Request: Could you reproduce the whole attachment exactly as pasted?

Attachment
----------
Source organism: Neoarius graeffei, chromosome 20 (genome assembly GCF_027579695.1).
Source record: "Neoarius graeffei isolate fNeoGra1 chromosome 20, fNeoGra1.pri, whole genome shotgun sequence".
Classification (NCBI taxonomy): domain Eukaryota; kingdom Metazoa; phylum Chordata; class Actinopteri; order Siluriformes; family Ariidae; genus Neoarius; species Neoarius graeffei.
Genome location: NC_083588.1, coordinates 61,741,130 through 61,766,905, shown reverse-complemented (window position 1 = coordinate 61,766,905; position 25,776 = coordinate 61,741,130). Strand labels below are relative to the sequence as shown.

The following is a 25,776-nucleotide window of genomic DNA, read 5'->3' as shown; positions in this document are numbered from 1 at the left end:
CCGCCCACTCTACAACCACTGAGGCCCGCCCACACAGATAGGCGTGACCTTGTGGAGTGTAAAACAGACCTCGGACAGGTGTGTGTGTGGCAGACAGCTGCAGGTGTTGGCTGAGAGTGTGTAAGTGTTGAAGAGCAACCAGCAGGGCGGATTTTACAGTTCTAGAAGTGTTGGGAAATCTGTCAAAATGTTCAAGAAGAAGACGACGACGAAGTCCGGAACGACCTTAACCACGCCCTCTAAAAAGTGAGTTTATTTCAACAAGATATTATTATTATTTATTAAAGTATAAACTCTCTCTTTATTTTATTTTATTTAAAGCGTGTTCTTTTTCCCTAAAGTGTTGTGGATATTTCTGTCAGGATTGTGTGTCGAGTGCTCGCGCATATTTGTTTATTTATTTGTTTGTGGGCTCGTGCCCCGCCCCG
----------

Source organism: Neoarius graeffei, chromosome 20 (genome assembly GCF_027579695.1).
Source record: "Neoarius graeffei isolate fNeoGra1 chromosome 20, fNeoGra1.pri, whole genome shotgun sequence".
Classification (NCBI taxonomy): domain Eukaryota; kingdom Metazoa; phylum Chordata; class Actinopteri; order Siluriformes; family Ariidae; genus Neoarius; species Neoarius graeffei.
Genome location: NC_083588.1, coordinates 61,741,130 through 61,766,905, shown reverse-complemented (window position 1 = coordinate 61,766,905; position 25,776 = coordinate 61,741,130). Strand labels below are relative to the sequence as shown.

The following is a 25,776-nucleotide window of genomic DNA, read 5'->3' as shown; positions in this document are numbered from 1 at the left end:
CCGCCCACTCTACAACCACTGAGGCCCGCCCACACAGATAGGCGTGACCTTGTGGAGTGTAAAACAGACCTCGGACAGGTGTGTGTGTGGCAGACAGCTGCAGGTGTTGGCTGAGAGTGTGTAAGTGTTGAAGAGCAACCAGCAGGGCGGATTTTACAGTTCTAGAAGTGTTGGGAAATCTGTCAAAATGTTCAAGAAGAAGACGACGACGAAGTCCGGAACGACCTTAACCACGCCCTCTAAAAAGTGAGTTTATTTCAACAAGATATTATTATTATTTATTAAAGTATAAACTCTCTCTTTATTTTATTTTATTTAAAGCGTGTTCTTTTTCCCTAAAGTGTTGTGGATATTTCTGTCAGGATTGTGTGTCGAGTGCTCGCGCATATTTGTTTATTTATTTGTTTGTGGGCTCGTGCCCCGCCCCG